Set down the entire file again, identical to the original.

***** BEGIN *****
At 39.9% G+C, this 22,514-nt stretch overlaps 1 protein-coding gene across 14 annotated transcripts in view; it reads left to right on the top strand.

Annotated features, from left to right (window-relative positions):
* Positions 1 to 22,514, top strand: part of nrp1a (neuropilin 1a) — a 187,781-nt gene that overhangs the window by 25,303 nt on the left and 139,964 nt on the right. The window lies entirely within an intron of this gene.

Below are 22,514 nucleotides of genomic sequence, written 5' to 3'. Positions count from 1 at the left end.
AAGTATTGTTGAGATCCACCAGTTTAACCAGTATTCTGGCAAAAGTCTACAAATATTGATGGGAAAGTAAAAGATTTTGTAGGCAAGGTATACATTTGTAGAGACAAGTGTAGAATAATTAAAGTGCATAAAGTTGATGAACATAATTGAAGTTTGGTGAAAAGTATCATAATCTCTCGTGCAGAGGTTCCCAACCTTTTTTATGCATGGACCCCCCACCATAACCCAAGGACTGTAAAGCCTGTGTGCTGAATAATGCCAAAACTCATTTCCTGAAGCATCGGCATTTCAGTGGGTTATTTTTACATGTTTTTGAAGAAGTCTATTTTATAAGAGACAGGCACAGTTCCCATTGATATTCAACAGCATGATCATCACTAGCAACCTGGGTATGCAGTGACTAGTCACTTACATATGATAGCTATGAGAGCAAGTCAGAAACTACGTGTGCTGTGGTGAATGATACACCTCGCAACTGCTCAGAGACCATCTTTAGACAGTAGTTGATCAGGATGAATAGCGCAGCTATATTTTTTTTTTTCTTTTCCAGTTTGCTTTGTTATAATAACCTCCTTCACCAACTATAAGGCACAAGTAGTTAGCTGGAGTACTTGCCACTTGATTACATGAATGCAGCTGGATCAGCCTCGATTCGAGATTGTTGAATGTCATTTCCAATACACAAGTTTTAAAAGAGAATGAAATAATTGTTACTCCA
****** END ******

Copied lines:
At 39.9% G+C, this 22,514-nt stretch overlaps 1 protein-coding gene across 14 annotated transcripts in view; it reads left to right on the top strand.

Annotated features, from left to right (window-relative positions):
* Positions 1 to 22,514, top strand: part of nrp1a (neuropilin 1a) — a 187,781-nt gene that overhangs the window by 25,303 nt on the left and 139,964 nt on the right. The window lies entirely within an intron of this gene.

Below are 22,514 nucleotides of genomic sequence, written 5' to 3'. Positions count from 1 at the left end.
AAGTATTGTTGAGATCCACCAGTTTAACCAGTATTCTGGCAAAAGTCTACAAATATTGATGGGAAAGTAAAAGATTTTGTAGGCAAGGTATACATTTGTAGAGACAAGTGTAGAATAATTAAAGTGCATAAAGTTGATGAACATAATTGAAGTTTGGTGAAAAGTATCATAATCTCTCGTGCAGAGGTTCCCAACCTTTTTTATGCATGGACCCCCCACCATAACCCAAGGACTGTAAAGCCTGTGTGCTGAATAATGCCAAAACTCATTTCCTGAAGCATCGGCATTTCAGTGGGTTATTTTTACATGTTTTTGAAGAAGTCTATTTTATAAGAGACAGGCACAGTTCCCATTGATATTCAACAGCATGATCATCACTAGCAACCTGGGTATGCAGTGACTAGTCACTTACATATGATAGCTATGAGAGCAAGTCAGAAACTACGTGTGCTGTGGTGAATGATACACCTCGCAACTGCTCAGAGACCATCTTTAGACAGTAGTTGATCAGGATGAATAGCGCAGCTATATTTTTTTTTTTCTTTTCCAGTTTGCTTTGTTATAATAACCTCCTTCACCAACTATAAGGCACAAGTAGTTAGCTGGAGTACTTGCCACTTGATTACATGAATGCAGCTGGATCAGCCTCGATTCGAGATTGTTGAATGTCATTTCCAATACACAAGTTTTAAAAGAGAATGAAATAATTGTTACTCCA